It can be challenging to change the incentives in existing cities, and fashion better rules that unlocks prosperity. But charter cities provides a fresh start. Paul Romer’s original framing involves three elements - 1. Uninhabited land. 2. Charter. 3. Choices. Many critics have balked at this idea. The idea of foreign charters is a violation of national sovereignty for some. While some also worry that the new cities will just be “walled gardens” for the rich and will not represent a full range of choices. I think the critiques fail in many ways. We already do many of these things. Private projects like Redemption City(by the RCCG) and Eko Atlantic City are charter cities in everything but name. While you can see public urination in Ketu or open defecation in Makoko, you cannot even imagine such sights in many of Lekki’s posh estates. The rules are simply not the same. What’s different from a charter city perspective is that these private efforts are not happening at a scale that affects the lives of the majority. The worries about affordability also neglects the fact that scale, particularly in the supply of housing will bring down prices. Most of our existing cities are congested and the supply of housing does not even rise to the scale of the demand, yet people move in to live, work and seek better opportunities. So why can’t providing new living experiences for people be a national policy?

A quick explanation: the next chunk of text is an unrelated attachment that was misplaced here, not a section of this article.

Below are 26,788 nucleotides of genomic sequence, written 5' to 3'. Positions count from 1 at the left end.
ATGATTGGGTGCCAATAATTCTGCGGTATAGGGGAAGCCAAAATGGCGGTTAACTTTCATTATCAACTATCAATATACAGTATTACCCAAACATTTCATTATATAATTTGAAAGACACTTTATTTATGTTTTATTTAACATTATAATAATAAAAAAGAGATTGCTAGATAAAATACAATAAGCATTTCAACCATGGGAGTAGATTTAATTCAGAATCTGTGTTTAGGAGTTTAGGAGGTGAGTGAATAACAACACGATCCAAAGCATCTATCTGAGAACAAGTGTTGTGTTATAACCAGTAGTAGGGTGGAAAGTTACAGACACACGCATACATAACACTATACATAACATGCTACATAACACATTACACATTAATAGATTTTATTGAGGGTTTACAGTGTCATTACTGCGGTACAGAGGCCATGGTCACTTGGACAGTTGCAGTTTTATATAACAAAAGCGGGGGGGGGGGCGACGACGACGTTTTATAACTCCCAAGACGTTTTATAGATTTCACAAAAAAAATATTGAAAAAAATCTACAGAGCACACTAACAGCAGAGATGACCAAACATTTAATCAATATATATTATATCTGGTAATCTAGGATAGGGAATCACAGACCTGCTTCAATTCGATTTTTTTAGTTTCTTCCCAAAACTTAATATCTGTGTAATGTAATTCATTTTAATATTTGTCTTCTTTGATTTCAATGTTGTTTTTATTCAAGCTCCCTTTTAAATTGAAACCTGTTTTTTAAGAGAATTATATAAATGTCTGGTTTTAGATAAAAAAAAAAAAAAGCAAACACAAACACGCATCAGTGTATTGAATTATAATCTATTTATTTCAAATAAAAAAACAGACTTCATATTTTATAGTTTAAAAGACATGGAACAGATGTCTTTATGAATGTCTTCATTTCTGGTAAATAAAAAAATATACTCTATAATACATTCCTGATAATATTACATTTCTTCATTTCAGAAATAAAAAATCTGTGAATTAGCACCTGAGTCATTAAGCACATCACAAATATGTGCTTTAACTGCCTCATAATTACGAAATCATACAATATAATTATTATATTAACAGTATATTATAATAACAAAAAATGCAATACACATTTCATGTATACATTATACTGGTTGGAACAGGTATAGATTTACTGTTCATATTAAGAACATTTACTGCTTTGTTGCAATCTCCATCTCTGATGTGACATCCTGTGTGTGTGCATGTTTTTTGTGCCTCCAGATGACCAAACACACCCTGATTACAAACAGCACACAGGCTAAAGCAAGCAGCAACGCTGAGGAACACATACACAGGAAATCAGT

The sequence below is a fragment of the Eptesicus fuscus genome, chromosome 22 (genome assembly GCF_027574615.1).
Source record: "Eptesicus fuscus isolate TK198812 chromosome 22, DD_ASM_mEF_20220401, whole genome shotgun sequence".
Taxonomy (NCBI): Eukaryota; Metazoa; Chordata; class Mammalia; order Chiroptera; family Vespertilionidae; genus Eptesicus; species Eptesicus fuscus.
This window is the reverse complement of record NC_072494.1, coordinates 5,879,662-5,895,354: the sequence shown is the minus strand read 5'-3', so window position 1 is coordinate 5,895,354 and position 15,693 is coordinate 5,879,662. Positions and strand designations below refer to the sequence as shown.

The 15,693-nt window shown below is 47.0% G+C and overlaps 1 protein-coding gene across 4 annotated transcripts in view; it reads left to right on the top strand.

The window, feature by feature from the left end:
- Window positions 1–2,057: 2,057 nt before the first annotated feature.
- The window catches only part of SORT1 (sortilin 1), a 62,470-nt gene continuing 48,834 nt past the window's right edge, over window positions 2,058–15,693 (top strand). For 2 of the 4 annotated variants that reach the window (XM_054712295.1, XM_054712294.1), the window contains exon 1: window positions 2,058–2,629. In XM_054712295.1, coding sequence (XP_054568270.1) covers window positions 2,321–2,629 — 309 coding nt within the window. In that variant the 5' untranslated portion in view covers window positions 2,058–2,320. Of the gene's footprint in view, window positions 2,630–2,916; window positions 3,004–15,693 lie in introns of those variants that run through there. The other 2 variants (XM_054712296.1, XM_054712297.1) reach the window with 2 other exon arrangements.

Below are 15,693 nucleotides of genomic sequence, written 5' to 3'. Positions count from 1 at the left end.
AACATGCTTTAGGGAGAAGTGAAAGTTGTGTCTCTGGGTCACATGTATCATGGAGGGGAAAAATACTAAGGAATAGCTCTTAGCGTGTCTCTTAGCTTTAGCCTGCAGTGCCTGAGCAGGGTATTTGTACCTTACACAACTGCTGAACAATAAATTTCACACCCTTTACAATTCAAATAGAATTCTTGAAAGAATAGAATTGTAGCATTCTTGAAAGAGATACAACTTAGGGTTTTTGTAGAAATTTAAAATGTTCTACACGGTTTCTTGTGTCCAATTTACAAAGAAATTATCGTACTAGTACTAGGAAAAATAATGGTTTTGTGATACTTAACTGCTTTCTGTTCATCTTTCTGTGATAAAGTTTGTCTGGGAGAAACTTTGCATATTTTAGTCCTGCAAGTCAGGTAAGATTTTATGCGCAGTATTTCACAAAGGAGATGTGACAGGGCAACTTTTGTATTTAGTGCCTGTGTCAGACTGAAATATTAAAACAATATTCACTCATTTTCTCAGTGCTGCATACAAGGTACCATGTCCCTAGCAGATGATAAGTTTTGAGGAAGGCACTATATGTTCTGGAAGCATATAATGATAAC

Government can commission new arid lands and plan the public spaces. Let private developers build roads and hundreds of thousands of new homes. Let firms move in to build new factories and offices. Let people freely move in and rent or buy houses. Everything dysfunctional about current cities can be reorganized in these new zones. There will be a digital a record of every household so taxation can be effective. You can start with congestion pricing for car traffic without motivated political opposition. You can plan transport networks around buses and mass transit to control air pollution. You can have a clean air law . You can have a city police that is well compensated, effective , does not take bribes or randomly “discharge” bullets. The economic benefits of city zones like this can be massive. Functioning cities with goods rules are catalysts for growth. Shenzhen, Deng Xiaoping reform experiment with a fishing village that became one of the most prosperous cities on earth is a good example. At the height of China’s fast growth era of 10% national income growth, Shenzhen was averaging 23%. Think about that.

The reason we think ideas like charter cities cannot work is because of a central bias about public policy. We usually think unconstrained choices and ambition are only important in the context of private actions. We think public policy should be guided primarily by promises of egalitarianism and equality of outcomes. We think large-scale social engineering should not mimick markets and try to help people realize choice they would make on their own. This is why we can't have nice things. We need to think differently. Markets, choices, options are social concepts and tools. We should embrace new thoughts, experimentation and adaptations that can co-opt them for long run prosperity.